Again, it is also true that a minority community in the nation may not be a minority within a state of India. As for instance, Sikhs may be a minority in the country, but they obviously are not in Punjab. But the nuances go deeper, and this is more relevant in the case of the small and demographically vulnerable groups of Northeast India. As for instance, within the territory of a state (province) a particular community may be the majority, but in the region they belong to, they can still be a tiny minority, hence suffer from a “minority complex” despite being the majority in their state. Take for instance Mizoram. In this state, the Mizos form an overwhelming and often hegemonic majority, but in the region the state belongs to, which includes the populous Barak Valley, they would be a tiny minority against the Bengalis (Hindus and Muslims combined).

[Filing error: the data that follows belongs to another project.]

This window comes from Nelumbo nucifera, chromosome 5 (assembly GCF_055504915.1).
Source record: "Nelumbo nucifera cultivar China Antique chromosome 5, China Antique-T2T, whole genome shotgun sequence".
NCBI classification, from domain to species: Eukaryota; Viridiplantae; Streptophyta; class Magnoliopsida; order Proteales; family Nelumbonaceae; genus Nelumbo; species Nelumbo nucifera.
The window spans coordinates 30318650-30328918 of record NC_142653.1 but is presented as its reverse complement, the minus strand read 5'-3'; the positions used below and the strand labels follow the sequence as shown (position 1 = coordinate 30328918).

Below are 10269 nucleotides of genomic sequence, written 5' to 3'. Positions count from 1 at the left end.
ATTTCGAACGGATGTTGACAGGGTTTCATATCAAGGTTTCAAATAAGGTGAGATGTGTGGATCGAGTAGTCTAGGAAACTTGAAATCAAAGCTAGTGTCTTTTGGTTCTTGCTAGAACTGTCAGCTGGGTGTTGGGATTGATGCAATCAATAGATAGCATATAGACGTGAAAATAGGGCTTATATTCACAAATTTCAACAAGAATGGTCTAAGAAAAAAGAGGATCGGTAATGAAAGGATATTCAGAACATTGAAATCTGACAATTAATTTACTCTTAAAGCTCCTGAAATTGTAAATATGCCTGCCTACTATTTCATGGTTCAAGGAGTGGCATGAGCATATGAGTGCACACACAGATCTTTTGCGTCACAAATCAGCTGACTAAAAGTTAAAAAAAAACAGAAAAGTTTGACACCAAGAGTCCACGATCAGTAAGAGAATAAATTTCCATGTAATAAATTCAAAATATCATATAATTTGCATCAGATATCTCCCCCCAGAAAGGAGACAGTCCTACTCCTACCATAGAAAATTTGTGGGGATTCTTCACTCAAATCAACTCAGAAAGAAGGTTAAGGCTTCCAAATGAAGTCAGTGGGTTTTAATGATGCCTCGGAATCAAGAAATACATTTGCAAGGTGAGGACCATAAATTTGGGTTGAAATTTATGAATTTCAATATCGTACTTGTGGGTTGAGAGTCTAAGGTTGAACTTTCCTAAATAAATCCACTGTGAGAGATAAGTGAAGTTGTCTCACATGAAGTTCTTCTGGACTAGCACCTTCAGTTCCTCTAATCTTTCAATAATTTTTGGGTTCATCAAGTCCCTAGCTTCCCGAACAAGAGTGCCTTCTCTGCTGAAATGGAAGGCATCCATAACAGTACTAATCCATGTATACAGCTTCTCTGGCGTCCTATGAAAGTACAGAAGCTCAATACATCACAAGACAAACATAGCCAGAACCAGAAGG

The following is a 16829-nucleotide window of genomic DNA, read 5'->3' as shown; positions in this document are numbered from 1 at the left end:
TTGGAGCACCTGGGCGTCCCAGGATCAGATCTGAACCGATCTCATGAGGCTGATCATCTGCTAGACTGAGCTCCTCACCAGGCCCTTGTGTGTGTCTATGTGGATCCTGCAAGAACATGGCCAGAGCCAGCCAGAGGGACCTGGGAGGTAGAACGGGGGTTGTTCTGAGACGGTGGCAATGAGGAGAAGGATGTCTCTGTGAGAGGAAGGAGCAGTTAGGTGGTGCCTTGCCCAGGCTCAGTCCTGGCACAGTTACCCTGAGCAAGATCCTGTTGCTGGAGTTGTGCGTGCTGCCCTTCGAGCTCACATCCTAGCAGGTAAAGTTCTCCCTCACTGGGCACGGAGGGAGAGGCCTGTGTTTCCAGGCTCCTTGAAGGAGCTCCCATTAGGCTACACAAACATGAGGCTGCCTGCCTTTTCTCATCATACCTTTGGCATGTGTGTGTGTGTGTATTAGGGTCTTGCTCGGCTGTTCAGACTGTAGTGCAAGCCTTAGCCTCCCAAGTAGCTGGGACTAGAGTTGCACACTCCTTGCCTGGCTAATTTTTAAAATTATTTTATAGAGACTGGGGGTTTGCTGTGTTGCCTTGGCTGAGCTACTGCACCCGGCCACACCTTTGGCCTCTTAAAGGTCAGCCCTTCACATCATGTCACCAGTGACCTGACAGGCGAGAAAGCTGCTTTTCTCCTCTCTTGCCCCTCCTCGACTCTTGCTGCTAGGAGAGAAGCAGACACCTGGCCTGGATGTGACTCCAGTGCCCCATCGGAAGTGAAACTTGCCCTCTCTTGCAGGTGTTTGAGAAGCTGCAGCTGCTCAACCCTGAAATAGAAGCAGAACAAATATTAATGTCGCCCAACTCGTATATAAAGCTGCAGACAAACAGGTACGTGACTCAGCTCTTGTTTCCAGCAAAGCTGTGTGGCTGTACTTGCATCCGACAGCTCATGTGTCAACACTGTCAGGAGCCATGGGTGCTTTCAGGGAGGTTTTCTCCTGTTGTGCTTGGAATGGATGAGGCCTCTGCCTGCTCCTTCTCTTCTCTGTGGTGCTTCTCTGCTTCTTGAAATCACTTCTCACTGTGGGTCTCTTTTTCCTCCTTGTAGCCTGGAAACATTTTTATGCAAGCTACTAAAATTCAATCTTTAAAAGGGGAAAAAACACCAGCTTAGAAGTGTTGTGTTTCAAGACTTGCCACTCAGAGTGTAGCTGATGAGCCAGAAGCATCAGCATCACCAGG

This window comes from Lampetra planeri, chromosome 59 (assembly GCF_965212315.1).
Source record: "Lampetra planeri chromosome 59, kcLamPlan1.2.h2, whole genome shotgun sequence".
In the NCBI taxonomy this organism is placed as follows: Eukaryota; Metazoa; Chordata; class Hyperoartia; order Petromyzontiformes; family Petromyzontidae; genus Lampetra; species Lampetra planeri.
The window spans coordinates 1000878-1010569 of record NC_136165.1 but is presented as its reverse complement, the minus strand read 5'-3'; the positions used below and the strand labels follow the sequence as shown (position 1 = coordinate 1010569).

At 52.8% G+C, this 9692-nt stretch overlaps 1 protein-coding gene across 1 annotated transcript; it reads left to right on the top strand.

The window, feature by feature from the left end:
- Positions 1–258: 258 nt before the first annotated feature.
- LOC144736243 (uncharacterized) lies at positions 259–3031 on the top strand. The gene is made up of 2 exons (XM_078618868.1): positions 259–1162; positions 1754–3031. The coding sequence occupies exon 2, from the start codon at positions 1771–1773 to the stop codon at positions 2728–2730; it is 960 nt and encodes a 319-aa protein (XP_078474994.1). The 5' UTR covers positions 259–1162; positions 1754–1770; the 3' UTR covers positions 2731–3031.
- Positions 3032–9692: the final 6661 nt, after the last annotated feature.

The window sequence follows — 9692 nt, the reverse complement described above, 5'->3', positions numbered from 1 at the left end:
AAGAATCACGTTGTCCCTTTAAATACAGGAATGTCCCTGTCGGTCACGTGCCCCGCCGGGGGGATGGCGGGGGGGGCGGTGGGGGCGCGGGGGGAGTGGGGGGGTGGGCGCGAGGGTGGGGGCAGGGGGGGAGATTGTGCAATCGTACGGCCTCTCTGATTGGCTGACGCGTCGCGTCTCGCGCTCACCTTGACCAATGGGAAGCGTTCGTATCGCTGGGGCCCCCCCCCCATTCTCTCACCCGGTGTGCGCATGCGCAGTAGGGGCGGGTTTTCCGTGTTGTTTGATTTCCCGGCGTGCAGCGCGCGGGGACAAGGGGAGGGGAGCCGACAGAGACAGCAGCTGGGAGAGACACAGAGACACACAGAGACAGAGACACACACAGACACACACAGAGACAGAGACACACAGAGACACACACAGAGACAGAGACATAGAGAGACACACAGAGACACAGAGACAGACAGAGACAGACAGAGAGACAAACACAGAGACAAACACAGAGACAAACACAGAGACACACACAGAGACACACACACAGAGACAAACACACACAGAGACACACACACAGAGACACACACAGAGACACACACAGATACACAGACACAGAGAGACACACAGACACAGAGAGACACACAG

This being the case, the often heard allegation that Mizos are being unreasonably xenophobic about plainsmen Indian (in their term, Vai) would likely be a case of a total misreading of the situation. Without this natural wariness of outsiders, the Mizos could easily have ended up marginalized in their own land, as has happened to neighbouring Tripura. The same was the logic which came into play in Bhutan when the country decided to push away Nepali immigrants three decades ago from South Bhutan. Inhuman though it may have seemed, there was a legitimate reason for the Bhutanese to fear what happened to Sikkim a decade earlier.